Baltimore Burns: Tear Gas, Rubber Bullets Deployed After Raging Mob Attacks Cops, Loots & Torches Stores - Live WebcastSubmitted by Tyler Durden on 04/27/2015 - 16:40
Protests in Baltimore have taken a dramatic turn for the worst as police cars and vans have been set ablaze while there are reports that at least one officer is unresponsive. Tear gas and rubber bullets have been deployed and the SWAT team is on the scene as the city descends into turmoil surrounding the death of Freddie Gray.
We are paying a high price for too many elites and their ‘frivolous cravings’. Nowadays many countries’ social and political structure relies on debt-driven consumption and increasing levels of entitlements. Blame the policy-makers as the “permanent lie [has become] the only safe form of existence.”
The worldwide commodity glut is not a surprise to Austrian school economists - It is a wonderful example of the adverse consequences of monetary repression to drive the interest rate below the natural rate.
This is how fast America changes its mind...
This new nothingness is creating a youth, a political system and an economic outlook which is based more in peoples’ heads and minds than it is in reality.
At a certain point, even central bankers will realise they can go no further.
Moments ago AAPL reported Q2 earnings for the quarter ended March 31, 2015 which saw AAPL beat soundly on the top and bottom line as as result of a jump in iPhone sales, even as iPad and Mac sales came in below the expectation. EPS was $2.33 vs consensus $2.16, while revenues came in at $58.0 billion, $2 billion higher than the $56.0 billion expected. But while the operations were impressive if China and iPhone centric, what everyone is focusing on is the AAPL news that it once again expanded its buyback program en route to hitting the Goldman forecast of a record $900 billion in 2015 for the entire S&P500, by announcing it would boost its buyback authorization by more than 50%, from $90 billion to $140 billion.
If there is anything the past two years have revealed, is that all Wall Street economists are lousy weathermen. So, to avoid more humiliation next year when the Fed's rate hiking plans are again derailed by snow in the winter, we present the one device that no "economist" should ever again be seen in public without.
The cynicism among the informed classes has never been so deep. Even the pompom boys in the cheerleading clubs like CNBC and The Wall Street Journal express wonderment at the levitation of stock indexes and bond values. They chatter about a “correction” of 20 percent being a healthful tonic that would clear away some dross and quickly usher in a new episode of “growth” — or growthiness, which, like truthiness, became an acceptable approximation of the real thing. The truth, as opposed to truthiness, is they no longer believe their own bullshit about growthiness. Behind the financial jitters of the informed minority is the greater fear of social unrest.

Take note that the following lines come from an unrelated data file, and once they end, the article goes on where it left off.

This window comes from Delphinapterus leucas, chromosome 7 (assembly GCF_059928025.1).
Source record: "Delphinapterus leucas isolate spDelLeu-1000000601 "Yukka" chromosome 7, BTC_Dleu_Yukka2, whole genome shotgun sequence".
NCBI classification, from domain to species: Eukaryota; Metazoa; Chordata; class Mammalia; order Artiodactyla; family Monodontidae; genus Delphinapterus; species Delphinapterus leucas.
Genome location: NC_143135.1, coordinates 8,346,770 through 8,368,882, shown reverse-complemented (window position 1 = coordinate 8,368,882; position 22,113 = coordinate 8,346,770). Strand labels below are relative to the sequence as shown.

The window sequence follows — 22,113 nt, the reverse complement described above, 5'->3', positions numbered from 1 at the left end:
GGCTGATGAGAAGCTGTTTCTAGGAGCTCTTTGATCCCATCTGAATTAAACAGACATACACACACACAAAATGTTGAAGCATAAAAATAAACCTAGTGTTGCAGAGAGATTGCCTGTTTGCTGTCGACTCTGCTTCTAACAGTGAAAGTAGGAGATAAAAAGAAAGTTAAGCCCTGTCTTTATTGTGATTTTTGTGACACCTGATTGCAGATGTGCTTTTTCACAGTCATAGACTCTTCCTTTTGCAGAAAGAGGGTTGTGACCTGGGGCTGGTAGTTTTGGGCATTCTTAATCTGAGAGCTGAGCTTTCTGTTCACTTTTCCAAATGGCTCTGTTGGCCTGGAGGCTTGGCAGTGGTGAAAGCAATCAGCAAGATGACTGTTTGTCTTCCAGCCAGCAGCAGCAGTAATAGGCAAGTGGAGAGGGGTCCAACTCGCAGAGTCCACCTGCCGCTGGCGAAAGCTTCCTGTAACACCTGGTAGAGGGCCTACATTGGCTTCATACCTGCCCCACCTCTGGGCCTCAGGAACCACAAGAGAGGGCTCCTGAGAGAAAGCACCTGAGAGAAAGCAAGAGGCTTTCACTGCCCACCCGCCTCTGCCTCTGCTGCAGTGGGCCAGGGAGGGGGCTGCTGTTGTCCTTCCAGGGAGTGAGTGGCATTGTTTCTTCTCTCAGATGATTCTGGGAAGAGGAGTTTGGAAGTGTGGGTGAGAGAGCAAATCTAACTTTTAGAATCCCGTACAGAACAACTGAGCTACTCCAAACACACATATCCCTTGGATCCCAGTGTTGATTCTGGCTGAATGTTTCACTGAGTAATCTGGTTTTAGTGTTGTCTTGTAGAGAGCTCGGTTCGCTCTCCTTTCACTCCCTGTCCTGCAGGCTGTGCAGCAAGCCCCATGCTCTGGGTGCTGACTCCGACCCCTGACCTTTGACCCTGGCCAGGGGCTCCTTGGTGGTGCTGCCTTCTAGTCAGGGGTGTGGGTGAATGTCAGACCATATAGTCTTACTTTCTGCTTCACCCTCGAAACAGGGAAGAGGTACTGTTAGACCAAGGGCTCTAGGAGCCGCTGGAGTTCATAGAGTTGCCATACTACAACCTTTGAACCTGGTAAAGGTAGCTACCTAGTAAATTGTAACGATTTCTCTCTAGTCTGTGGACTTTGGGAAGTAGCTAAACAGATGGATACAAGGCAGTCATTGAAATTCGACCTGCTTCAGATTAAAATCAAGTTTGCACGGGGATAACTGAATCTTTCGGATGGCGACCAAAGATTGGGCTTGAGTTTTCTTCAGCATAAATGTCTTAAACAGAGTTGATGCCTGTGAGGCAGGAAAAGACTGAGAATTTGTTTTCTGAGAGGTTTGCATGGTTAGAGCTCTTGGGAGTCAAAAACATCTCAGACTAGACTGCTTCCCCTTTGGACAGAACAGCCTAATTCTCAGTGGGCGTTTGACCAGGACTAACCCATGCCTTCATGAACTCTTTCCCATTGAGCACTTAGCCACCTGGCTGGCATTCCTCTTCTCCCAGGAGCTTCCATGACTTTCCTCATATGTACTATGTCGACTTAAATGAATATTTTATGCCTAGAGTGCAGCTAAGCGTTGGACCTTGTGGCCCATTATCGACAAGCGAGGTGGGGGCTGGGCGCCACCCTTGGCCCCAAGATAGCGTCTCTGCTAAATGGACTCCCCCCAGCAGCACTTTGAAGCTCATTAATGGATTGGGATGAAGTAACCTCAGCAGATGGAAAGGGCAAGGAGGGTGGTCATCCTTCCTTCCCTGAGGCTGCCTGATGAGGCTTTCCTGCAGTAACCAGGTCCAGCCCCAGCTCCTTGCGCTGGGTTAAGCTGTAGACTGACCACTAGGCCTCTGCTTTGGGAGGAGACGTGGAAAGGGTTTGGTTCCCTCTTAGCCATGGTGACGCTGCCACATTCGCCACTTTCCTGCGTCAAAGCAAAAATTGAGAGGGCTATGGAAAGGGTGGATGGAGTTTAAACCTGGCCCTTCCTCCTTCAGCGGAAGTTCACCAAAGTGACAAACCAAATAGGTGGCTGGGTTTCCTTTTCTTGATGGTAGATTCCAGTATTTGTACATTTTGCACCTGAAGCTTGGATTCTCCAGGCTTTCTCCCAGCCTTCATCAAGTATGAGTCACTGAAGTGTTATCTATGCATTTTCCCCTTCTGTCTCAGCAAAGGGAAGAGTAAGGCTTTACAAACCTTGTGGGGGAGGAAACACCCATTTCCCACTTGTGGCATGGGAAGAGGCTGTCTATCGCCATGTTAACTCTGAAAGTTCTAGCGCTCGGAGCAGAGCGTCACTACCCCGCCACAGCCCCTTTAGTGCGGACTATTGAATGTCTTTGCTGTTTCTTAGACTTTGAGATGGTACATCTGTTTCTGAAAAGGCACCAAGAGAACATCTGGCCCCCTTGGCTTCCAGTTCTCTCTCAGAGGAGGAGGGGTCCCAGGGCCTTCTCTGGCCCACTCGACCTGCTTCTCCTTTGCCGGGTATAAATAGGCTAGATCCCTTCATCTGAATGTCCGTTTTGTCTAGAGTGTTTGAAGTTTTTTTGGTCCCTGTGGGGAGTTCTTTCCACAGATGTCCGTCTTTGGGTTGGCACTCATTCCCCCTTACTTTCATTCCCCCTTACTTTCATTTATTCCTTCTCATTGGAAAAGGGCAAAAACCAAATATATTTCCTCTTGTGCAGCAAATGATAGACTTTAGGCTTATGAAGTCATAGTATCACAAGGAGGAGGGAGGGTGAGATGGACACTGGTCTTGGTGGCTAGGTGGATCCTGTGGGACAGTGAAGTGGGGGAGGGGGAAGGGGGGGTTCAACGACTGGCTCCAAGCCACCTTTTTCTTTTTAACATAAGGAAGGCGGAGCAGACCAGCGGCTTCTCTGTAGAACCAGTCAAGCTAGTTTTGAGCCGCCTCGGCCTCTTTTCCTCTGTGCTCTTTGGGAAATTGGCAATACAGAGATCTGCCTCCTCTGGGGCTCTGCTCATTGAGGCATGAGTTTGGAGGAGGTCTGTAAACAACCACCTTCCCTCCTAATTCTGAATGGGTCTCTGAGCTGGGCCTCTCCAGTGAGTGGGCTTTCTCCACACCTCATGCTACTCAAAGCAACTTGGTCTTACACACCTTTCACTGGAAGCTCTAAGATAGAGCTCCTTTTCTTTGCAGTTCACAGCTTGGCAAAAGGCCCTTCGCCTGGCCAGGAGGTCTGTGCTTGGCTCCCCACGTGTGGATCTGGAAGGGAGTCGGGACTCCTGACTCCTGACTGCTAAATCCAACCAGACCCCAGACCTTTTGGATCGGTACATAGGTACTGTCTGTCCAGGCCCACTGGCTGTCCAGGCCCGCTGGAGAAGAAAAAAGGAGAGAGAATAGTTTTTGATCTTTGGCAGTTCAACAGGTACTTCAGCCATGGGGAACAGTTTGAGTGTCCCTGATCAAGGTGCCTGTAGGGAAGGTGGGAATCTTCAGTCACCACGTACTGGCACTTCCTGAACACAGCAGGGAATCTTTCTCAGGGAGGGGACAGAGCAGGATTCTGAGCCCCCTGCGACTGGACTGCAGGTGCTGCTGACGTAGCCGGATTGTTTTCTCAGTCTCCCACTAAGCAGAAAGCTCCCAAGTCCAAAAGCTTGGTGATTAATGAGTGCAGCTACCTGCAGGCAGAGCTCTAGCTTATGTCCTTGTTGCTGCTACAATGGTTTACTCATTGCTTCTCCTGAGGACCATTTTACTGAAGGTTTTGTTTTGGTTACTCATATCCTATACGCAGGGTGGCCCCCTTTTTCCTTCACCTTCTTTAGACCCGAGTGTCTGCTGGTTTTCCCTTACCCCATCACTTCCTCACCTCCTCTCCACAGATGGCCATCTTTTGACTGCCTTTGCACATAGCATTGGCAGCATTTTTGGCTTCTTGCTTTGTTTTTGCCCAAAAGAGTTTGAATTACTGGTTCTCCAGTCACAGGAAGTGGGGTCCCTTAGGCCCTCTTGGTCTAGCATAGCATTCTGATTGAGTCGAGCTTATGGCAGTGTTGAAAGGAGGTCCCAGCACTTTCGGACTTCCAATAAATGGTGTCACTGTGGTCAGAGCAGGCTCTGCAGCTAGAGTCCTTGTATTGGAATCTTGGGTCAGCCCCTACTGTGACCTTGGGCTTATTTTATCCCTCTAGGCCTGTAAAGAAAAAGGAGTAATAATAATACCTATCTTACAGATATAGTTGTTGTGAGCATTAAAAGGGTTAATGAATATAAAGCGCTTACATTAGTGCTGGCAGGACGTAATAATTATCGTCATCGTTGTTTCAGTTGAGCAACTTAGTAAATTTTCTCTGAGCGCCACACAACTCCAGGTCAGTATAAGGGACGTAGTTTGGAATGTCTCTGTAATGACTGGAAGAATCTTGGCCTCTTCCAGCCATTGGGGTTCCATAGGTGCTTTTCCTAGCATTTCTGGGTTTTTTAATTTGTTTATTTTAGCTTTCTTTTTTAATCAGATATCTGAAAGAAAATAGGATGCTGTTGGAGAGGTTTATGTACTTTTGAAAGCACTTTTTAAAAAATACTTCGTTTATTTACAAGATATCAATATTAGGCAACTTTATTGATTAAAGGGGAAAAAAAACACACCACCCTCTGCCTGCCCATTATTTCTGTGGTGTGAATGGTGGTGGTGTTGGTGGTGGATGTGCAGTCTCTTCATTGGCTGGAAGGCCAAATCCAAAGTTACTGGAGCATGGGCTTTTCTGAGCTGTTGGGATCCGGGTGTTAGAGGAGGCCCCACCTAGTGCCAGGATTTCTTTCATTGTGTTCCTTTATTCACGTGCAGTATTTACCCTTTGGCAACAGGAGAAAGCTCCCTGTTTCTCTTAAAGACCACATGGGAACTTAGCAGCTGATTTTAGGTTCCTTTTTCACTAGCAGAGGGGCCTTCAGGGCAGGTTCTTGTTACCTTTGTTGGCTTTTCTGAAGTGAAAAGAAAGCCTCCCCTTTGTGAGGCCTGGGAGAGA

If you thought Santander Consumer was bad, meet Skopos Financial, an Austin-based subprime auto lender that specializes in loans to "car buyers with no credit, low FICO scores, or a previous bankruptcy, repossession or foreclosure." With Skopos, "the best part is speed."
Those who lived through the last two speculative blow-off tops know the impossibility of predicting the final top. How can we tell if stocks are in the final blow-off stage of a bubble? There are four basic give-aways...
Earlier today, while the European markets were caught in the latest myopic buying frenzy resulting from the hope that an imminent termination of Yanis Varoufakis may mean a Greek debt deal is imminent, the Central Union of Municipalities and Communities of Greece ("KEDE") held a meeting in which it said that while it "declares it support for the national negotiating effort", it would not transfer any funds to the Bank of Greece.
For 6 months, investors have been buying the idea - pitched by any and every status-quo-sustaining talking head, politician, and central banker - that low oil prices are unequivocally good for America. This has manifested itself in retail stocks handily outperforming the S&P. However, as Bloomberg notes, the last few weeks has seen that reverse dramatically as it appears investors, losing faith in the big-takers, have realized that "consumers aren't spending as much of the money saved from lower gasoline prices."
While it’s an open question as to whether acquirers are grossly overpaying in the race to find drug targets that fit well with their existing pipelines and offer the best chance for marketing synergies, it appears that at least in some cases, the premiums paid in healthcare M&A deals are being passed right along to patients. "It seemed like highway robbery,” one industry insider tells WSJ.